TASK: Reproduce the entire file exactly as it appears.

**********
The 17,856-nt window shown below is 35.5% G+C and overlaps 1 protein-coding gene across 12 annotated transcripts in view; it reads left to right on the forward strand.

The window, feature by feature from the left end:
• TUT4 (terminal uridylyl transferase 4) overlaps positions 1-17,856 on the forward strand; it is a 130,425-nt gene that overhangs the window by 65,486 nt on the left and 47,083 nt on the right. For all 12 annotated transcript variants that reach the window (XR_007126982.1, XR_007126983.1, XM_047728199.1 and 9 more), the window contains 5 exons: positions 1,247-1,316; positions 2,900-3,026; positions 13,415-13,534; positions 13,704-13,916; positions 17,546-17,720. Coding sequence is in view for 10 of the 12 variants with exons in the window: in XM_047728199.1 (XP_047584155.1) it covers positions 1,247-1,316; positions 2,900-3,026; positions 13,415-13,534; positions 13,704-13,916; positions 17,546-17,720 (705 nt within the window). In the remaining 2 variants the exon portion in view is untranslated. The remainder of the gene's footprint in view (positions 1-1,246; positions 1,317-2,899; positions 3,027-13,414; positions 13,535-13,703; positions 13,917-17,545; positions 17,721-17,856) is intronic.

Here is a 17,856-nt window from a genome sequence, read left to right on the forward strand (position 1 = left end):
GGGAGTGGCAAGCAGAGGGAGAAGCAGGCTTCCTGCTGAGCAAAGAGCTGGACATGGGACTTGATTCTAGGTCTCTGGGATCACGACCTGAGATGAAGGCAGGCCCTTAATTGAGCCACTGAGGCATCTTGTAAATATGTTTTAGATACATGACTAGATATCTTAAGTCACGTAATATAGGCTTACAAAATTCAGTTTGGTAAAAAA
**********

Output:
The 17,856-nt window shown below is 35.5% G+C and overlaps 1 protein-coding gene across 12 annotated transcripts in view; it reads left to right on the forward strand.

The window, feature by feature from the left end:
• TUT4 (terminal uridylyl transferase 4) overlaps positions 1-17,856 on the forward strand; it is a 130,425-nt gene that overhangs the window by 65,486 nt on the left and 47,083 nt on the right. For all 12 annotated transcript variants that reach the window (XR_007126982.1, XR_007126983.1, XM_047728199.1 and 9 more), the window contains 5 exons: positions 1,247-1,316; positions 2,900-3,026; positions 13,415-13,534; positions 13,704-13,916; positions 17,546-17,720. Coding sequence is in view for 10 of the 12 variants with exons in the window: in XM_047728199.1 (XP_047584155.1) it covers positions 1,247-1,316; positions 2,900-3,026; positions 13,415-13,534; positions 13,704-13,916; positions 17,546-17,720 (705 nt within the window). In the remaining 2 variants the exon portion in view is untranslated. The remainder of the gene's footprint in view (positions 1-1,246; positions 1,317-2,899; positions 3,027-13,414; positions 13,535-13,703; positions 13,917-17,545; positions 17,721-17,856) is intronic.

Here is a 17,856-nt window from a genome sequence, read left to right on the forward strand (position 1 = left end):
GGGAGTGGCAAGCAGAGGGAGAAGCAGGCTTCCTGCTGAGCAAAGAGCTGGACATGGGACTTGATTCTAGGTCTCTGGGATCACGACCTGAGATGAAGGCAGGCCCTTAATTGAGCCACTGAGGCATCTTGTAAATATGTTTTAGATACATGACTAGATATCTTAAGTCACGTAATATAGGCTTACAAAATTCAGTTTGGTAAAAAA